Sanitation (Chap 1-4)
Card Set Information
Sanitation (Chap 1-4)
Study Guide for first test. Chapters 1-4
What is a foodborne illness?
Illness carried or transmitted to people by food.
What is a foodborne-illness outbreak?
Incident which two or more people experience the same illness after eating the same food.
What group of people are considered high risk for foodborne illness?
Infants and preschool-age children
People taking certain medications
People who are seriously ill
What are the potential hazards to food safety?
What are the biological hazards?
What are the chemical hazards?
What are the physical hazards?
Natural objects (ex. fish bones)
What are the common risk factors that make food unsafe?
Purchasing from unsafe sources
Poor personal hygiene
What is the temperature danger zone?
Between 41 and 135 degrees F
When does cross-contamination occur?
Microorganisms are transferred from one food or surface to another
Carried by utensils, hands or other foods
What is one of the biggest causes of foodborne illness?
Poor personal hygiene
Who are the biggest risk factors to food safety?
People who don't wash their hands properly or often enough
According to the CDC, what are the five common causes for foodborne illnesses?
Purchasing food from unsafe sources
Failing to cook food adequately
Holding food at incorrect temperatures
Using contaminated equipment
Praticing poor personal hygiene
What are biological contaminants?
Microorganism - small, living, organism
Pathogen - illness-causing microorganism
Toxin - poison
What is the acronym for what pathogen needs to grow?
What is the F in FAT?
Microorganisms require nutrients to grow. Specifically carbs and proteins.
: meat, poultry, dairy and eggs.
What is the A in FAT?
Microorganisms grow best in foods that has a neutral or slightly acidic pH (7.5 to 4.6)
What is the T in FAT?
Microorganisms grow well at temperatures between 41 to 135 degrees F.
What is the T in TOM?
Microorganisms need sufficient time to grow. (4 hours or more)
What is the O in TOM?
Some microorganisms require oxygen to grow and some grow without it
What is the M in TOM?
Most microorganism requires moisture to grow
The amount of moisture available for this growth is called water activity (aw)
Hazardout food typically has an aw of .85 or higher.
What are the two conditions where you can control the growth of pathogens?
Temperature - Cook food properly and refrigerate or freeze food properly
Time - Minimize the time food spends in the danger zone.
Examples of TCS Food
Heat treated plant food (rice, beans, vegetables)
Soy products (tofu)
Untreated Garlic oil
Cut melons, tomatoes and leafy greens
What are the basic characteristics of viruses?
Temperature - can survive cooler and freezer temps
Contamination - contaminate food and water supplies
Growth - cant grow in food, just inside intestines
Transfers - person to person, food to food, people to food-contact surfaces
Foodhandler's improper hygiene
What are virus prevention measures?
Make sure foodhandlers wash hands properly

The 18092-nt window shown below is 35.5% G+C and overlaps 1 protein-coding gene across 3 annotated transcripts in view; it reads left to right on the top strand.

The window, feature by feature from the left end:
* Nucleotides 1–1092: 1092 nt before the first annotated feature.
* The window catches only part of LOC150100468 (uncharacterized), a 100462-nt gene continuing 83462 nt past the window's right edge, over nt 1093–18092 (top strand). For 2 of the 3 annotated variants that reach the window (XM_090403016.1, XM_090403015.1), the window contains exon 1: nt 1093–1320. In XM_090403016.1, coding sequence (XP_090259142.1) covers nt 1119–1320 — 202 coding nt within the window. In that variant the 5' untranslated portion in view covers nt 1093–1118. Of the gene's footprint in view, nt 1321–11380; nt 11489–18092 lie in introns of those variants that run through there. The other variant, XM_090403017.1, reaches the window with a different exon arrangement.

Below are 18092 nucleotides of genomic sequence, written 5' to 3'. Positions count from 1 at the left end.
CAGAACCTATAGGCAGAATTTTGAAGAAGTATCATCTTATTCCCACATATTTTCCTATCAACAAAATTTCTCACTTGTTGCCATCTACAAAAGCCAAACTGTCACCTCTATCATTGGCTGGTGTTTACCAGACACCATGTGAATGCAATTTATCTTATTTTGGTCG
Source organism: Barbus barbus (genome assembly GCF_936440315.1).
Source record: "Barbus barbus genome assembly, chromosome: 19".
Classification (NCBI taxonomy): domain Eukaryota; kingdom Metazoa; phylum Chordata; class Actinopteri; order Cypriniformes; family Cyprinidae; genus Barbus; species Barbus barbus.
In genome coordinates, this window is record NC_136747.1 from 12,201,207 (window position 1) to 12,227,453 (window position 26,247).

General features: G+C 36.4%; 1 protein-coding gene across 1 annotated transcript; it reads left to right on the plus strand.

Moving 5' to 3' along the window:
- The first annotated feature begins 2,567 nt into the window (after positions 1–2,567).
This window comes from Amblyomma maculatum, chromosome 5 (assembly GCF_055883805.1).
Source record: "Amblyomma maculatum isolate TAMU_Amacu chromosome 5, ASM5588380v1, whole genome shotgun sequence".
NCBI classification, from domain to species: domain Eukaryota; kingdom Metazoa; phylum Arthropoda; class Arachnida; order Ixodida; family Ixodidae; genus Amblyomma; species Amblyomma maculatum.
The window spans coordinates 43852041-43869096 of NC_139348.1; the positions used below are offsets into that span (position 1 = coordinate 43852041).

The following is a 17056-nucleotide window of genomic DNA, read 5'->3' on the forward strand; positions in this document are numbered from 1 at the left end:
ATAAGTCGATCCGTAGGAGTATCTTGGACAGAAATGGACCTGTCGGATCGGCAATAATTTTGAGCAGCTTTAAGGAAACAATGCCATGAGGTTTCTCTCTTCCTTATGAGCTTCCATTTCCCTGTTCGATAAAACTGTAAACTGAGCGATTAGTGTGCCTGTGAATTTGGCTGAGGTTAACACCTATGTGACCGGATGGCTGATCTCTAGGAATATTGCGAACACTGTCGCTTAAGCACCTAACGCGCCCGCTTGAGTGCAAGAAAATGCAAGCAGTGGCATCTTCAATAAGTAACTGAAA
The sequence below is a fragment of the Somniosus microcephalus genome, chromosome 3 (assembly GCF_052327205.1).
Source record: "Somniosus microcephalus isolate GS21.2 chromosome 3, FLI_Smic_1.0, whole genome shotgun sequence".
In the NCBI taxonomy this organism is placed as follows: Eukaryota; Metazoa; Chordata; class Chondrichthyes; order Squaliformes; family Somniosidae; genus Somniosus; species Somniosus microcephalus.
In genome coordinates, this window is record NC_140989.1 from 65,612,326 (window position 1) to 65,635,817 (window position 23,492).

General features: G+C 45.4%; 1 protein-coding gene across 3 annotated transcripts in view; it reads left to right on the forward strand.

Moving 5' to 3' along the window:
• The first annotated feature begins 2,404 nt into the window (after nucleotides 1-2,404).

Exclude employees who have vomiting, diarrhea, jaundice or hepatitis A
Prevent bare-hand contact with ready-to-eat food
What are 2 viral foodborne illnesses?
What foods are commonly linked to Hep A and Norovirus?
Shellfish from contaminated water
What is the main symptom of Hepatitis A?
What is the most important prevention measure for Hepatitis A?
Practice Personal Hygiene
What are some prevention measures for hepatitis A?
Keep employees with jaundice and Hepatitis A out of the operation
Minimize bare-hand contact with ready-to-eat food
Purchase shellfish from approved, reputable suppliers
What are the basic characteristics of Bacteria?
Living, single-celled organism
Can be carried by food, water, soil, animals, humans, or insects
Can reproduce rapidly under favorable conditions
Some survive freezing
Some change into a different form called spores to protect themselves
Some spoil food, others cause illness
Some produce toxins that cause illness
What are two characteristics of spores?
Can resist heat, allowing them to survive cooking temperatures
Can revert back to a form capable of grown when food is not stored at he proper temperature and/or food is not held or cooled properly
What are some major foodborne illnesses caused by bacteria that can be prevented by controlling time and temperature?
Bacillus cereus gastroenteritis
Clostridium perfringens gastroenterities
What are the most common symptoms of Listeriosis?
What foods are commonly linked to Listeriosis?
Unpasteurized dairy products
What is the most important prevention measure for Listeriosis and Hemorrhagic colitis?
Control time and temperature
What are preventative measures for preventing listeriosis?
Throw out any product that has passed its use-by or expiration date
Cook raw meat to minimum internal temperature
Prevent cross-contamination between raw or undercooked food and ready-to-eat food
Avoid using unpasteurized dairy products
What are commonly linked foods to Hemorrhagic colitis?
Ground beef (raw and undercooked)
What are prevention measures for hemorrhagic colitis?
Cook food to minimum internal temperature
Purchase produce from approved reputable suppliers
Keep employees with diarrhea and hemorrhagic colitis out of the operation
What are the most common symptoms of Hemorrhagic Colitis?
Diarrhea (becomes bloody)
What is a major foodborne illnesses caused by bacteria that can be prevented by preventing cross-contamination?
What are commonly linked foods to Samonellosis?
Poultry and Eggs
What are the most common symptoms of Salmonellosis?
What are the prevention measures for Salmonellosis?
Cook poultry and eggs to minimum internal temperatures
Prevent cross-contaminatin between poultry and ready-to-eat food
Keep foodhandlers diagnosed with salmonellosis out of the operation